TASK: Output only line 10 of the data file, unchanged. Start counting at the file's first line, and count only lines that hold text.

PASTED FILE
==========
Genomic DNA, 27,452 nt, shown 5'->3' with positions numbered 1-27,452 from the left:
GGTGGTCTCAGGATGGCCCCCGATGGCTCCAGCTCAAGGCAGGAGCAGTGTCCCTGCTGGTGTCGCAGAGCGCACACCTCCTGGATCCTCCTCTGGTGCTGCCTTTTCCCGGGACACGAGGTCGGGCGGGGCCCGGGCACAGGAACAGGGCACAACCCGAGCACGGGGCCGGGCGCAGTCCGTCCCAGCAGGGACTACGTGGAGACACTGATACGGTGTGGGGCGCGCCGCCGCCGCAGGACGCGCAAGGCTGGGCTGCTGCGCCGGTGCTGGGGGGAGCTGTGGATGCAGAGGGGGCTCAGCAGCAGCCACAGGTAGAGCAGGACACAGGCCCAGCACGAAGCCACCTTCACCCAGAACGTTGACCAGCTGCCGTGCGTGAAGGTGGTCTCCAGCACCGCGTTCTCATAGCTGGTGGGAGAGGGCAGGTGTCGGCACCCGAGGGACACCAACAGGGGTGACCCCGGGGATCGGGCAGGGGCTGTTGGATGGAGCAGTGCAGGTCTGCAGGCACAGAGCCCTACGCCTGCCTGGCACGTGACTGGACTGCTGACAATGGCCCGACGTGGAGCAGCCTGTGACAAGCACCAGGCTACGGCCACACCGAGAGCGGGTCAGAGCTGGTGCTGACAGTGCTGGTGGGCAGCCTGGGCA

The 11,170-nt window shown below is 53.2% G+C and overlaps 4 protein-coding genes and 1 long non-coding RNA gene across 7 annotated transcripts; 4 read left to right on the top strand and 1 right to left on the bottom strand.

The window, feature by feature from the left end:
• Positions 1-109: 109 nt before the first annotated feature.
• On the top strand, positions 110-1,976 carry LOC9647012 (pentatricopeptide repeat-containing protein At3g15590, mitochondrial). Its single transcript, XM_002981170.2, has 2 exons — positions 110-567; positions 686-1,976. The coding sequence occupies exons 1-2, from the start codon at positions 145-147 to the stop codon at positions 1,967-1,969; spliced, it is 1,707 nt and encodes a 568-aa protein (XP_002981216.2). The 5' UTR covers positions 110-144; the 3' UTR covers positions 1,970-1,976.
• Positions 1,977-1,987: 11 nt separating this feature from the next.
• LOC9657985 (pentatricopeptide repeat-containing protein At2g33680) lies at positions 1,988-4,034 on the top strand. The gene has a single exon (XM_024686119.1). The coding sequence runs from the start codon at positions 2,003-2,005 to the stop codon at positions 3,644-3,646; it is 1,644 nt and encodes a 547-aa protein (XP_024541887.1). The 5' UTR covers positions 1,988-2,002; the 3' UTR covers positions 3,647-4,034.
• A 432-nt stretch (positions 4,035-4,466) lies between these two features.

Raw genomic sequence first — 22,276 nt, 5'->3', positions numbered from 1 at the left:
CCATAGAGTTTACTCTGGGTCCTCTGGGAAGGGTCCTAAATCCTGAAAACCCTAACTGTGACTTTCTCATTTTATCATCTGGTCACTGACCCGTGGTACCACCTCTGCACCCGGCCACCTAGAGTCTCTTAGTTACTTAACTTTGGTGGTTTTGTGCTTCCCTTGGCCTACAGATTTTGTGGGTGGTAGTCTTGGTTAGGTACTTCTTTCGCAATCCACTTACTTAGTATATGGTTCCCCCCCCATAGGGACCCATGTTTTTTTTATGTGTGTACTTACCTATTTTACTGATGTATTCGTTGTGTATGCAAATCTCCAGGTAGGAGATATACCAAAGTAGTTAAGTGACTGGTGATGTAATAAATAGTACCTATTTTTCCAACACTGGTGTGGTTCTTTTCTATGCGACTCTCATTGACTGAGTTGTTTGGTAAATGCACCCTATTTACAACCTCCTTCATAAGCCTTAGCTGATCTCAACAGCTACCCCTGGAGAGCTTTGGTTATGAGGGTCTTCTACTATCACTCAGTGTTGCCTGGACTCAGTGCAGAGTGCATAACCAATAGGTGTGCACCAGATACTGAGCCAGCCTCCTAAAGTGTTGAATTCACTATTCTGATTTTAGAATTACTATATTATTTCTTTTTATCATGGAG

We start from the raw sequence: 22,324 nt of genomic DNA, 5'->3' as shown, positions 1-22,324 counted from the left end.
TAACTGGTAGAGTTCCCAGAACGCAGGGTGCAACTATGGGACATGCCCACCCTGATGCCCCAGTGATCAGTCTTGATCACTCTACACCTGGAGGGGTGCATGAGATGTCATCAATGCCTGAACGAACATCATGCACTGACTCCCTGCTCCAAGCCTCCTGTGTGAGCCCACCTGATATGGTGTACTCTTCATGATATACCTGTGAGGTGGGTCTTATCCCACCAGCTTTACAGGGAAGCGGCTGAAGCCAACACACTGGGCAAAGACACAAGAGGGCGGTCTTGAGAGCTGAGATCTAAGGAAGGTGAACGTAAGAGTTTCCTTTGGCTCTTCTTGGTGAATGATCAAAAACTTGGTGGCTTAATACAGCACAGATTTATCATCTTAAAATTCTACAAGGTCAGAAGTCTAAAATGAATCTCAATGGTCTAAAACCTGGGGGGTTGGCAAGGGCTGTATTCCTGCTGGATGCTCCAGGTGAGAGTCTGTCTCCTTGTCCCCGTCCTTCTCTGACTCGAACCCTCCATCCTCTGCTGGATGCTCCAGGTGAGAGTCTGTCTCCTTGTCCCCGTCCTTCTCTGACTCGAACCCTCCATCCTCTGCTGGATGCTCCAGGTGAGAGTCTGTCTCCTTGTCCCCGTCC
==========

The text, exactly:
Raw genomic sequence first — 22,276 nt, 5'->3', positions numbered from 1 at the left: